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Comply With Alternative Energy Federal and State Regulations
Record-keeping to meet legal and regulatory requirements is a fact of life in most industries today. Depending on the location of a solar power enterprise, you may be required to meet state Renewable Energy Standards also known as Renewable Portfolio Standards — which are likely to change over time. A cloud-based records management system for your solar big data will help make sure your business is meeting the current requirements, and can also save a lot of time over paper-based records when the standards change.
As of March 2013, 29 states, Washington D.C. and two American territories have Renewable Portfolio Standards in place. (As of January 2012, the Solar Energy Industries Association merged with Solar Alliance, a group operating at the state level.)
Legacy Records for Solar Energy Performance Evaluation
Solar powered energy has come a long way in the past 20 years. But just how far is “a long way?” To quantify improvements in energy efficiency, data going back many years is collected and analyzed – basically, a solar energy analytics program is applied to the big data over a set time period to find trends.
Convert records of activities such as panel performance improvements, customer utility cost reduction, and increased efficiency into new formats to compare data from different time periods seamlessly. Again, the technology of big data and analytics for solar saves time and money for providers.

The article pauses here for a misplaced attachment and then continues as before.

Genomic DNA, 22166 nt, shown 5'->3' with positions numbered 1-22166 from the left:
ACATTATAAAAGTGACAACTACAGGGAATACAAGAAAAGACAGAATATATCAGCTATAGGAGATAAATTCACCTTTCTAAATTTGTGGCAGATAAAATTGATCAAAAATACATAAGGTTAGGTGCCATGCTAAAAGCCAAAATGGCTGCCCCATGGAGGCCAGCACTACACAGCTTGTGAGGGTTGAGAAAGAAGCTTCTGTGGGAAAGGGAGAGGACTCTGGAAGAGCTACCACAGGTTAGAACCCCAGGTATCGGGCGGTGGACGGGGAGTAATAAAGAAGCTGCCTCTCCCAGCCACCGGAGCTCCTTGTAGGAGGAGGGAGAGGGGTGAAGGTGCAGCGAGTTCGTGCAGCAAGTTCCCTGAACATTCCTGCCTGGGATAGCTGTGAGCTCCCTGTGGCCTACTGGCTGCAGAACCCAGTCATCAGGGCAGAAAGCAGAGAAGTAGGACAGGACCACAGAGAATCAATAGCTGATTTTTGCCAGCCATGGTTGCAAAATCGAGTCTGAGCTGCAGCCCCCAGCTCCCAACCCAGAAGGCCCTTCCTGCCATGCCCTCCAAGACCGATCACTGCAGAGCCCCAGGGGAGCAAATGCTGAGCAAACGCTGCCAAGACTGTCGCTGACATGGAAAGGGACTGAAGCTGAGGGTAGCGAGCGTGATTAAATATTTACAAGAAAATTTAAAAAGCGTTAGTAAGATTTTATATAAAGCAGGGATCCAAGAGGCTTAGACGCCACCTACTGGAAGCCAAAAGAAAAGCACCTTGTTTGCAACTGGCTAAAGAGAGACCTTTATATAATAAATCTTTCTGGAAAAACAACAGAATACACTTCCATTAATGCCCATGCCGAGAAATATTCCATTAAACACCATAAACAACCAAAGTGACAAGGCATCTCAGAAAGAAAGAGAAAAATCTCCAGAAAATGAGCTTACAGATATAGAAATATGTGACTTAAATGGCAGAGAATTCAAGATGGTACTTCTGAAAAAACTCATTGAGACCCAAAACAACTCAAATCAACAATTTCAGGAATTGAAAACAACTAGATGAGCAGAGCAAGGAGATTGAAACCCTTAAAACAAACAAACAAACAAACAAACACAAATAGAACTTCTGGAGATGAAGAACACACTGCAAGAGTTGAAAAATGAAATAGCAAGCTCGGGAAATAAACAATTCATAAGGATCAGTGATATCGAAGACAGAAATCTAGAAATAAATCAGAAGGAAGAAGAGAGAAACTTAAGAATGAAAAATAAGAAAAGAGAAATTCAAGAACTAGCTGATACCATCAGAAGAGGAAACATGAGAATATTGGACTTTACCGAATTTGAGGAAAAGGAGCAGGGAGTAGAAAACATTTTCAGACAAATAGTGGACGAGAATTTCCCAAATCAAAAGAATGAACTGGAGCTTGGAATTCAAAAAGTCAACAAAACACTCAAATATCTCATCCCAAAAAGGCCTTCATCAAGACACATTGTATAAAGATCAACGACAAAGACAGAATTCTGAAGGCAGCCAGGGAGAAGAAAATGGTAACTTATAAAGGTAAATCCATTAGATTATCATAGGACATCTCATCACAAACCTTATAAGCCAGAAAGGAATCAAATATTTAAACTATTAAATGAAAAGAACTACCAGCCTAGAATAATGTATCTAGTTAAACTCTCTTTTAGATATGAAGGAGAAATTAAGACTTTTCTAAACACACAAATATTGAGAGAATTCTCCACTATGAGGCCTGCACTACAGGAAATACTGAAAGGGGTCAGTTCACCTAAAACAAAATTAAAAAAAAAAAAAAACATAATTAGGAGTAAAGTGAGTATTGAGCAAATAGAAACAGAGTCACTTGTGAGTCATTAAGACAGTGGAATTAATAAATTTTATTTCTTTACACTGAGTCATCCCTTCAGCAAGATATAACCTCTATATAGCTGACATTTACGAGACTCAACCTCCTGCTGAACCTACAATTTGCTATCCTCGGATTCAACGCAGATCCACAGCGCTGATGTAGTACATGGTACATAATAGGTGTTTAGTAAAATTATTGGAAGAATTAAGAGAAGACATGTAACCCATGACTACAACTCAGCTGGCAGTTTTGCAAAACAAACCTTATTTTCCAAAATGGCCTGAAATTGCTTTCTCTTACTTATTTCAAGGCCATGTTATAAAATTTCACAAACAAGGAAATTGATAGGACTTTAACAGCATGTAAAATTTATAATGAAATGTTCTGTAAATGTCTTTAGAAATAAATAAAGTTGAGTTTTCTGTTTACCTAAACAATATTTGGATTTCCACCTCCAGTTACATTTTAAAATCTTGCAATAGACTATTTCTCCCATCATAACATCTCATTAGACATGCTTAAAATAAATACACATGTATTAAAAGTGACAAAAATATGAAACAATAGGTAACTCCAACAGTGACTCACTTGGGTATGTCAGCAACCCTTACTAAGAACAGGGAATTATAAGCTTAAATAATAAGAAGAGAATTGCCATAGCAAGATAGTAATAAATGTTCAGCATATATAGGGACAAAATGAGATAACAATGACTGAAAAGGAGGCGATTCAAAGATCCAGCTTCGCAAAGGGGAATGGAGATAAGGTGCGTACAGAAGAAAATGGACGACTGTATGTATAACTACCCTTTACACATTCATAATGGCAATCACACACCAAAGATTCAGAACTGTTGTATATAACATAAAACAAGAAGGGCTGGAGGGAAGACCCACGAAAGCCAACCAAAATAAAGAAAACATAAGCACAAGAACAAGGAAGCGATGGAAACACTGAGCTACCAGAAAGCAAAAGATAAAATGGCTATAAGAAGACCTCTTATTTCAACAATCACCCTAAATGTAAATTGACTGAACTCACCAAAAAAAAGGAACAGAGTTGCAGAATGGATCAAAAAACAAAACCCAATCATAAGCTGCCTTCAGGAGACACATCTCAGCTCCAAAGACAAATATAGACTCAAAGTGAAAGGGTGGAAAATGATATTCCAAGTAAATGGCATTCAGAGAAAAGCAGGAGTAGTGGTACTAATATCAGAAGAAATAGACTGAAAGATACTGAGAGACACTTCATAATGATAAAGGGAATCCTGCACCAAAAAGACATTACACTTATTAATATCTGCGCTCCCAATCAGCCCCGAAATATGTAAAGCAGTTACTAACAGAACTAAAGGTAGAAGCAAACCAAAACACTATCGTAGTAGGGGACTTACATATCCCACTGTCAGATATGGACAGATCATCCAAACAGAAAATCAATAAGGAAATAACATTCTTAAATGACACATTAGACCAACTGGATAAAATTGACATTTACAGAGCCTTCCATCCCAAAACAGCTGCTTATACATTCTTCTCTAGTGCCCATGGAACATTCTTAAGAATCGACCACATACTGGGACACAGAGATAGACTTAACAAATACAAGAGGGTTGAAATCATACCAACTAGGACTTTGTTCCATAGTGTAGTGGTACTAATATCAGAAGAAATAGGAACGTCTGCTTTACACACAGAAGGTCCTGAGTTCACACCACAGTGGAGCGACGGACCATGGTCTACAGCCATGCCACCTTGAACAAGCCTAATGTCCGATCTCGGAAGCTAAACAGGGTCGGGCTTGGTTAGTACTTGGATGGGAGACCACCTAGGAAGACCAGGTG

Analytics Uncovers Global Solar Opportunities
Are you running a global solar provider? If so, centralized data storage allows comparisons across regions, countries and continents to evaluate opportunities and performance worldwide.
Find New Markets and Product Lines
Well-organized data is more than simply large quantities of information; it may very well hold the keys to identifying new product lines, areas for improvement, potential new sales campaigns, new target markets, and future trouble areas in your own solar business as well as in the solar energy sector as a whole. And thinking of data in these terms may point to profitable opportunities in the solar industry. However to find the opportunities, your data must be organized in a sensible and methodical records management system, so data retrieval is easy, efficiently delivering the information needed to feed new and developing analytics programs.
Members of the solar industry are becoming aware of the importance and opportunity of data extraction, and they continue to voice concerns over several issues directly related to records management in the solar energy sector. For example, at the Solar Power International 2012 general session, Solar Electric Power Association (SEPA) president and CEO Julia Hamm mentioned performance monitoring, metering equipment and forecasting software as important technological issues that will affect the advancement and adoption of solar power in the future. But in the meantime, take a look at your records management program. If it isn’t optimized to easily apply an analytics program that will help you help your customers, meet regulatory requirements, and uncover new sales opportunities, it’s time to look at a new system to organize your solar big data.